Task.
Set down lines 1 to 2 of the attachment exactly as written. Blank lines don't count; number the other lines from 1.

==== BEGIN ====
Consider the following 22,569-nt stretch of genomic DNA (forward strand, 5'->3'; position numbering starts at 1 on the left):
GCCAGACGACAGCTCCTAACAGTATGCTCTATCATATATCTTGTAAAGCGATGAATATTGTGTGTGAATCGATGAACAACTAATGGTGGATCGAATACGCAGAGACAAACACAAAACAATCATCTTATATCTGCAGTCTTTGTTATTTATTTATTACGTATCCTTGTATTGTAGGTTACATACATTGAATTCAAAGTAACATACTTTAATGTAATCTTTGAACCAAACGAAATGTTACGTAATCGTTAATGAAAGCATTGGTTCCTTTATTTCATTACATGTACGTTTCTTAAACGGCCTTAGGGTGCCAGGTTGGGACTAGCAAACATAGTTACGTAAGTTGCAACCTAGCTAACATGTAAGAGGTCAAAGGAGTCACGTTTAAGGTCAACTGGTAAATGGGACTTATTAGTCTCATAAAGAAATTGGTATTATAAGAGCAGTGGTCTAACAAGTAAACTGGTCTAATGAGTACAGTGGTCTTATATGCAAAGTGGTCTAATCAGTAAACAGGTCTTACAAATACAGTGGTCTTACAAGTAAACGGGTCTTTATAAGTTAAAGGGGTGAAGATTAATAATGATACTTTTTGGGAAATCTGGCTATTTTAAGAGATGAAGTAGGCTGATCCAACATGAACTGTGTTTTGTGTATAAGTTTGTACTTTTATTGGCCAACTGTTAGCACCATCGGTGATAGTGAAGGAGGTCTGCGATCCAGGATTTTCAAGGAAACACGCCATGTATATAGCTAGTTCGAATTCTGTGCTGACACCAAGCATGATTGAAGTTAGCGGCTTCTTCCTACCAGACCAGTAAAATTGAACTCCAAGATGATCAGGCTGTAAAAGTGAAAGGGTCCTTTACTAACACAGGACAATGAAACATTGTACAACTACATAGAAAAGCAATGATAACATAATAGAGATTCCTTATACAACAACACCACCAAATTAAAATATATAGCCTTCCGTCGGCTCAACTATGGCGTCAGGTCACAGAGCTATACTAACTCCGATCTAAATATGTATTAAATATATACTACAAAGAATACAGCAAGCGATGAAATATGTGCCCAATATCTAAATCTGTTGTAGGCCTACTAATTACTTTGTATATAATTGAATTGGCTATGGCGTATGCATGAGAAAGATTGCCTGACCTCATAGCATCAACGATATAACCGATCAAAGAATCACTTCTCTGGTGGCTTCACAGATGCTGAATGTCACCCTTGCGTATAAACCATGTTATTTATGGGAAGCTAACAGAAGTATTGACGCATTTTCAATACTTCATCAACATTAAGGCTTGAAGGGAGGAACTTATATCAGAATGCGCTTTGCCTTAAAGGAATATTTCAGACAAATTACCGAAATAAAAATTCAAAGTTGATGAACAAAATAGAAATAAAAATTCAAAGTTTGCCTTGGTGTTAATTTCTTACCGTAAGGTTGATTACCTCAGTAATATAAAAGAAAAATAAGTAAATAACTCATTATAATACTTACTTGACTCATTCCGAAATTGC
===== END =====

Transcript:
Consider the following 22,569-nt stretch of genomic DNA (forward strand, 5'->3'; position numbering starts at 1 on the left):
GCCAGACGACAGCTCCTAACAGTATGCTCTATCATATATCTTGTAAAGCGATGAATATTGTGTGTGAATCGATGAACAACTAATGGTGGATCGAATACGCAGAGACAAACACAAAACAATCATCTTATATCTGCAGTCTTTGTTATTTATTTATTACGTATCCTTGTATTGTAGGTTACATACATTGAATTCAAAGTAACATACTTTAATGTAATCTTTGAACCAAACGAAATGTTACGTAATCGTTAATGAAAGCATTGGTTCCTTTATTTCATTACATGTACGTTTCTTAAACGGCCTTAGGGTGCCAGGTTGGGACTAGCAAACATAGTTACGTAAGTTGCAACCTAGCTAACATGTAAGAGGTCAAAGGAGTCACGTTTAAGGTCAACTGGTAAATGGGACTTATTAGTCTCATAAAGAAATTGGTATTATAAGAGCAGTGGTCTAACAAGTAAACTGGTCTAATGAGTACAGTGGTCTTATATGCAAAGTGGTCTAATCAGTAAACAGGTCTTACAAATACAGTGGTCTTACAAGTAAACGGGTCTTTATAAGTTAAAGGGGTGAAGATTAATAATGATACTTTTTGGGAAATCTGGCTATTTTAAGAGATGAAGTAGGCTGATCCAACATGAACTGTGTTTTGTGTATAAGTTTGTACTTTTATTGGCCAACTGTTAGCACCATCGGTGATAGTGAAGGAGGTCTGCGATCCAGGATTTTCAAGGAAACACGCCATGTATATAGCTAGTTCGAATTCTGTGCTGACACCAAGCATGATTGAAGTTAGCGGCTTCTTCCTACCAGACCAGTAAAATTGAACTCCAAGATGATCAGGCTGTAAAAGTGAAAGGGTCCTTTACTAACACAGGACAATGAAACATTGTACAACTACATAGAAAAGCAATGATAACATAATAGAGATTCCTTATACAACAACACCACCAAATTAAAATATATAGCCTTCCGTCGGCTCAACTATGGCGTCAGGTCACAGAGCTATACTAACTCCGATCTAAATATGTATTAAATATATACTACAAAGAATACAGCAAGCGATGAAATATGTGCCCAATATCTAAATCTGTTGTAGGCCTACTAATTACTTTGTATATAATTGAATTGGCTATGGCGTATGCATGAGAAAGATTGCCTGACCTCATAGCATCAACGATATAACCGATCAAAGAATCACTTCTCTGGTGGCTTCACAGATGCTGAATGTCACCCTTGCGTATAAACCATGTTATTTATGGGAAGCTAACAGAAGTATTGACGCATTTTCAATACTTCATCAACATTAAGGCTTGAAGGGAGGAACTTATATCAGAATGCGCTTTGCCTTAAAGGAATATTTCAGACAAATTACCGAAATAAAAATTCAAAGTTGATGAACAAAATAGAAATAAAAATTCAAAGTTTGCCTTGGTGTTAATTTCTTACCGTAAGGTTGATTACCTCAGTAATATAAAAGAAAAATAAGTAAATAACTCATTATAATACTTACTTGACTCATTCCGAAATTGC